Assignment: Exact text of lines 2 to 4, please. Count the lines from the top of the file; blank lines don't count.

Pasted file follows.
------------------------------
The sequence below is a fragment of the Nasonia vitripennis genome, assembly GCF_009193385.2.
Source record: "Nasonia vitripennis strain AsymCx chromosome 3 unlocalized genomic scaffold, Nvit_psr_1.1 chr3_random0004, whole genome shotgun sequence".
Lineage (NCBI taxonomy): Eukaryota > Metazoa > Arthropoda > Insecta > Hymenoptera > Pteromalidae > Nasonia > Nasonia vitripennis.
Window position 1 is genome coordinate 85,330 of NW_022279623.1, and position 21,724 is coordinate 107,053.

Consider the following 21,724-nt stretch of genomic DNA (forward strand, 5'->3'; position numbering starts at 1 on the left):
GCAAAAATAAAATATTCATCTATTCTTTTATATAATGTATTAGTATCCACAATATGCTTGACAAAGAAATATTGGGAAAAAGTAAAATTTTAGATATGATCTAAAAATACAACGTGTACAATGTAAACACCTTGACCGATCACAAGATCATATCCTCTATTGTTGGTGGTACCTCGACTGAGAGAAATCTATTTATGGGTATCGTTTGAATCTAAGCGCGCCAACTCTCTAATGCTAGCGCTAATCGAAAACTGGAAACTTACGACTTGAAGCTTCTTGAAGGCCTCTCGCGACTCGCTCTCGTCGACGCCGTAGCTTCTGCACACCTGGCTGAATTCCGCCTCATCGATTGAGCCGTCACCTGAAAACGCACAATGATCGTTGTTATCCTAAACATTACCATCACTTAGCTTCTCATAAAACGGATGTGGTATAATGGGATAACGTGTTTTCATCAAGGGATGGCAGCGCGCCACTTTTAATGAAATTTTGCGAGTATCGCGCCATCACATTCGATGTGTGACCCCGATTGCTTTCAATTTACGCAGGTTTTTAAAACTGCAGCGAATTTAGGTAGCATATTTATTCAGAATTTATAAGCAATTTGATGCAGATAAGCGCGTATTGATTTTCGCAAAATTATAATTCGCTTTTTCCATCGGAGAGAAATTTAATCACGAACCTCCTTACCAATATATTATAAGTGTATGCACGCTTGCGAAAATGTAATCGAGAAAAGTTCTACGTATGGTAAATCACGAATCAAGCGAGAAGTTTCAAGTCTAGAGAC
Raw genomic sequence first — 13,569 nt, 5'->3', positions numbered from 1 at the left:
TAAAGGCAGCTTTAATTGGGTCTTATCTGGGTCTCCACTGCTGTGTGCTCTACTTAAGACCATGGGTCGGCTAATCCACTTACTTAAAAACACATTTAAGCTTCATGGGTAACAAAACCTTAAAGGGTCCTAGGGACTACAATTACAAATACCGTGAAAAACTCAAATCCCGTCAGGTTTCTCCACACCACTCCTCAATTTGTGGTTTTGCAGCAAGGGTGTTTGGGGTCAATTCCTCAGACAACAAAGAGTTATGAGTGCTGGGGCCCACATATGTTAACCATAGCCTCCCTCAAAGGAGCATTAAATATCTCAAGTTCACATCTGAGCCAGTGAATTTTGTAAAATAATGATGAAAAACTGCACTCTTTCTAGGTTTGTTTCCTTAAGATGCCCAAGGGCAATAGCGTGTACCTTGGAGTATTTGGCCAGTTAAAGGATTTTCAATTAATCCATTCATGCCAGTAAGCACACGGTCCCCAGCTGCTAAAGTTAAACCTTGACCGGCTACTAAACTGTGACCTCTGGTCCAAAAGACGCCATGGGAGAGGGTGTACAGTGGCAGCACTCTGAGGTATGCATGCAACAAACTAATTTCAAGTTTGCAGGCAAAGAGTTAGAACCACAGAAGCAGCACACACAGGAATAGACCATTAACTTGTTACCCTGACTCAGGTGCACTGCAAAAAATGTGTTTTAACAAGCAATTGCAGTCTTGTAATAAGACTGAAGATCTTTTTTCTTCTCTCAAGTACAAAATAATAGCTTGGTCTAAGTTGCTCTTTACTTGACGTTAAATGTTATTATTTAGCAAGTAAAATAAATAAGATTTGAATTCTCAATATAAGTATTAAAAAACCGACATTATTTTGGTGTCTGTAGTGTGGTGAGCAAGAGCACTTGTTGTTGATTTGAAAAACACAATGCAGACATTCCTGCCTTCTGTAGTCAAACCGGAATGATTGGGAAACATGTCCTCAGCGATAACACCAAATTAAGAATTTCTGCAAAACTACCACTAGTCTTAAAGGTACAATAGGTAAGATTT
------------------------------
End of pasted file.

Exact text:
Source record: "Nasonia vitripennis strain AsymCx chromosome 3 unlocalized genomic scaffold, Nvit_psr_1.1 chr3_random0004, whole genome shotgun sequence".
Lineage (NCBI taxonomy): Eukaryota > Metazoa > Arthropoda > Insecta > Hymenoptera > Pteromalidae > Nasonia > Nasonia vitripennis.
Window position 1 is genome coordinate 85,330 of NW_022279623.1, and position 21,724 is coordinate 107,053.